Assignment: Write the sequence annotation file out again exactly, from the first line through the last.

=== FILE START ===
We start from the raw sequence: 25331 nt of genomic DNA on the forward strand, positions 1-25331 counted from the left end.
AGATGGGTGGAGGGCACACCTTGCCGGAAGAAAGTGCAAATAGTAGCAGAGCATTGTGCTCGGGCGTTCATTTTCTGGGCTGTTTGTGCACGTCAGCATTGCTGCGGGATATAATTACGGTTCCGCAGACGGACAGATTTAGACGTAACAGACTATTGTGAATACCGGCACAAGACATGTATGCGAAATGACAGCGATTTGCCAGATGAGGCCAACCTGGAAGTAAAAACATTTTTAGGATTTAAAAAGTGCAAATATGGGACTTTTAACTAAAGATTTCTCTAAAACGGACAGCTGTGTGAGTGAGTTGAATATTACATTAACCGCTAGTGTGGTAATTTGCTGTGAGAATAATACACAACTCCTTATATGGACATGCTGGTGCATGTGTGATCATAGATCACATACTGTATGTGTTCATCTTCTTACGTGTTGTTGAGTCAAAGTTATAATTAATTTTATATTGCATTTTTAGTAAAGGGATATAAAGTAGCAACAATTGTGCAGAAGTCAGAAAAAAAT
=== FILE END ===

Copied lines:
We start from the raw sequence: 25331 nt of genomic DNA on the forward strand, positions 1-25331 counted from the left end.
AGATGGGTGGAGGGCACACCTTGCCGGAAGAAAGTGCAAATAGTAGCAGAGCATTGTGCTCGGGCGTTCATTTTCTGGGCTGTTTGTGCACGTCAGCATTGCTGCGGGATATAATTACGGTTCCGCAGACGGACAGATTTAGACGTAACAGACTATTGTGAATACCGGCACAAGACATGTATGCGAAATGACAGCGATTTGCCAGATGAGGCCAACCTGGAAGTAAAAACATTTTTAGGATTTAAAAAGTGCAAATATGGGACTTTTAACTAAAGATTTCTCTAAAACGGACAGCTGTGTGAGTGAGTTGAATATTACATTAACCGCTAGTGTGGTAATTTGCTGTGAGAATAATACACAACTCCTTATATGGACATGCTGGTGCATGTGTGATCATAGATCACATACTGTATGTGTTCATCTTCTTACGTGTTGTTGAGTCAAAGTTATAATTAATTTTATATTGCATTTTTAGTAAAGGGATATAAAGTAGCAACAATTGTGCAGAAGTCAGAAAAAAAT